Frown lines, 30s

Fillers are a bit different.

Work with filler, done well, takes time, good knowledge of facial anatomy and the effect though immediate, grows over time and serial treatments to avoid an odd looking face; the hallmark of fillers, if done well, is so subtle, only you and your injector knows that you’ve had anything done. People mainly notice you look fresh, less tired.

That is the desired outcome BUT it may not be worth it to many, to spend thousands, to simply look “fresh”. It is more a delayed gratification.

By the time most people notice enough that bothers them, they’ve left it too late and need decent volumes of fillers- around 2-3mls in someone in their late 20s and 30s. Upto 8mls or more over 6+ months in someone in her 60s. So financial consent at the beginning is essential- there is no point charging someone for 2mls and $1200 if you know they’re unlikely to follow through with further treatment they need in 3 months. Fillers build on each other and each layer and can last for a year or more.

Some examples:

Post 0.5/0.5ml thick filler

Lady in her late 40s post 0.5ml to affected areas on each cheek.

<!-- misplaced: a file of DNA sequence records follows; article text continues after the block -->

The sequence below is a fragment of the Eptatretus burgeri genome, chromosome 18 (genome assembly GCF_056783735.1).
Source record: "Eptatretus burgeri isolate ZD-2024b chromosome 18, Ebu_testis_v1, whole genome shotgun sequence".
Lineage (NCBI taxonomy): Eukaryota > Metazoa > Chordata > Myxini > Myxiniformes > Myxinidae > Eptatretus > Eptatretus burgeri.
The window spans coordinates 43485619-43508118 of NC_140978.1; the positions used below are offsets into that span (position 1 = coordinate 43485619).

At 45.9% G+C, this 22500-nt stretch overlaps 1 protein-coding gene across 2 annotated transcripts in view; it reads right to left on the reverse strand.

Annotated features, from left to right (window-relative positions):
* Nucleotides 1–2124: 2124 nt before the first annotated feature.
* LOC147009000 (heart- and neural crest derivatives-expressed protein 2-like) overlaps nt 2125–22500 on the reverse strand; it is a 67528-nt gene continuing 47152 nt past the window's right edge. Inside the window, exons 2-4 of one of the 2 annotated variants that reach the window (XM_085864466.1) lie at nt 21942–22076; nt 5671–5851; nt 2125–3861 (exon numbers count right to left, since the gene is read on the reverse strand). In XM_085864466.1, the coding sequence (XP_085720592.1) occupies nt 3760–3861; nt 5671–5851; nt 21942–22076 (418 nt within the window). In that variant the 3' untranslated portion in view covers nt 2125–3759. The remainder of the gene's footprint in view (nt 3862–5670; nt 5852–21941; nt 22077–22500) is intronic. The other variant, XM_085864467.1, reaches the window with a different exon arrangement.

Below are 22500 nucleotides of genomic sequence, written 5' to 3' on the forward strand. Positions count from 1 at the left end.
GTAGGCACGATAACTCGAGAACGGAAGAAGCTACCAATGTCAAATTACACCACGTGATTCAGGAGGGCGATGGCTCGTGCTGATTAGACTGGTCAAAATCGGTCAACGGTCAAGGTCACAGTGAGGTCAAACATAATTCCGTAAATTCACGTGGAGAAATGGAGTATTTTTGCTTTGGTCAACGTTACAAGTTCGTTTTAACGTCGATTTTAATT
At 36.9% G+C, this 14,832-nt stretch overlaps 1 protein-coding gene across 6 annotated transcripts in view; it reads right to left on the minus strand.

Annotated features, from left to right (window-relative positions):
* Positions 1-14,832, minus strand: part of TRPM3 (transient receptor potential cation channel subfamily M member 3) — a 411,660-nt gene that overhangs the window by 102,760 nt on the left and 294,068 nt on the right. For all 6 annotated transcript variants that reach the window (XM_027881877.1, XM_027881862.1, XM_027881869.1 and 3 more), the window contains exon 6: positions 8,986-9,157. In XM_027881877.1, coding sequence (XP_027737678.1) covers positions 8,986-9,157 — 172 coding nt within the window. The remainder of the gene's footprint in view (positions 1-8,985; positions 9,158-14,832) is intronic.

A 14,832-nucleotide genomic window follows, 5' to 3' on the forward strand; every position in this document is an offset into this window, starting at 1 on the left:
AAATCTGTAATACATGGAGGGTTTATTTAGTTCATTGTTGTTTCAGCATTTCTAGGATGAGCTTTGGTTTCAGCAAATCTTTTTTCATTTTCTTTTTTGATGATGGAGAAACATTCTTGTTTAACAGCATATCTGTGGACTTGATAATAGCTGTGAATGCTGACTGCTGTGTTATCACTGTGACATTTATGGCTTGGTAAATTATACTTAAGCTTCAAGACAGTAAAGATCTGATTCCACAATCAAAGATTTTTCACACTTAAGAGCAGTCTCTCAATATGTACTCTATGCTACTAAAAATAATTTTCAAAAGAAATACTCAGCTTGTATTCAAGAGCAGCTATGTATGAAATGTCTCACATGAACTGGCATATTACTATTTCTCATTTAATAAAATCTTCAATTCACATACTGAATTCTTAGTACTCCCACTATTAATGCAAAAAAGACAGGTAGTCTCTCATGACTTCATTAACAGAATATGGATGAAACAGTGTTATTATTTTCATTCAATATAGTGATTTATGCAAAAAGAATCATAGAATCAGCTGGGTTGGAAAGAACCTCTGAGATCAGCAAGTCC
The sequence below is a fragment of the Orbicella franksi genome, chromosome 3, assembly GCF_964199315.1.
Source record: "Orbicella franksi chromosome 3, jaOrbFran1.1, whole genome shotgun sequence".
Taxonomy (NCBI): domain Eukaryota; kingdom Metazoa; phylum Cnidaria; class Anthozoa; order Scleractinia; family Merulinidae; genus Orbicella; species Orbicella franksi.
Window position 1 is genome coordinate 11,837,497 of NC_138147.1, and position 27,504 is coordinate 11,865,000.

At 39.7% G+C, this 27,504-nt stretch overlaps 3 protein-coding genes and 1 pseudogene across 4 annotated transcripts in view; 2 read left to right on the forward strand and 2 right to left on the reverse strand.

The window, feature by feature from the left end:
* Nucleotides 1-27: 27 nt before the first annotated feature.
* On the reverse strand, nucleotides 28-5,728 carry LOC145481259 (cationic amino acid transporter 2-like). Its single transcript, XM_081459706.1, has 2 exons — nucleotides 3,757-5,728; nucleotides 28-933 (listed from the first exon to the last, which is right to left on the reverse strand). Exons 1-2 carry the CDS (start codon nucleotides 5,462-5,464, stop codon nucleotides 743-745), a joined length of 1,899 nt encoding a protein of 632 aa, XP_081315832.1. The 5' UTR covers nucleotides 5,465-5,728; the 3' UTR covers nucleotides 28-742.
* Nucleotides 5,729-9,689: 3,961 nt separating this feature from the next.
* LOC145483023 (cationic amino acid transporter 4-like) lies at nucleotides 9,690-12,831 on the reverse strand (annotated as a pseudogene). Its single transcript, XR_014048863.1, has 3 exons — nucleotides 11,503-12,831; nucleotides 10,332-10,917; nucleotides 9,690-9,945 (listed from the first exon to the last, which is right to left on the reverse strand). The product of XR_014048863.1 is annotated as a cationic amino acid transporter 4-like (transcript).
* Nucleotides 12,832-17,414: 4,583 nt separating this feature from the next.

29yo with 0.5/0.5ml thick filler

29 yo busy mum looking tired due to dark hollows under her eyes- 0.5ml to each cheek area initially.


Lady in her 40s worried by her deep smile lines. Before and after 2mls to her cheeks, 1ml each side.


Lady in her 50s with significant midface volume loss- she was terrified of looking fake, but over 4 months, managed to restore some youth to her tired looking face with a total of 5mls of thick filler.


Woman in her 30s, tired mum with dark undereye circles and bags; terrified of fillers. Before and after 1ml each side of medium filler.


Woman in her 50s wanting to smooth and soften her accordion/laugh lines.

These are just some examples of people I see regularly. Most of these patients don’t want to look fake- they are professionals, with careers- they want to look subtly refreshed and rejuvenated and to feel better about the quality of their skin. Filler is a great way to achieve that as the product stays under the skin for 6-12+ months per treatment session and reduces need for more potions and lotions. Additionally, the process of injecting these products acts in a similar fashion to microneedling and other techniques, stimulating more natural collagen production- win/win!

So if you’ve been considering fillers, and are hesitant, book in to talk to me- or email me!



  • Dr Imaan Joshi has been working as a doctor since graduation from the University of Sydney in 2001. She spent years between 2004-2011 as a surgical trainee before switching to a different speciality program for work-life balance. She is passionate about her work in Medicine and especially about procedural Medicine, and loves her work as a Cosmetic Physician. When she isn't working, she is busy focusing on an active life with her family, which includes 4 active children! Dr S Imaan Joshi BSc, MBBS, FRACGP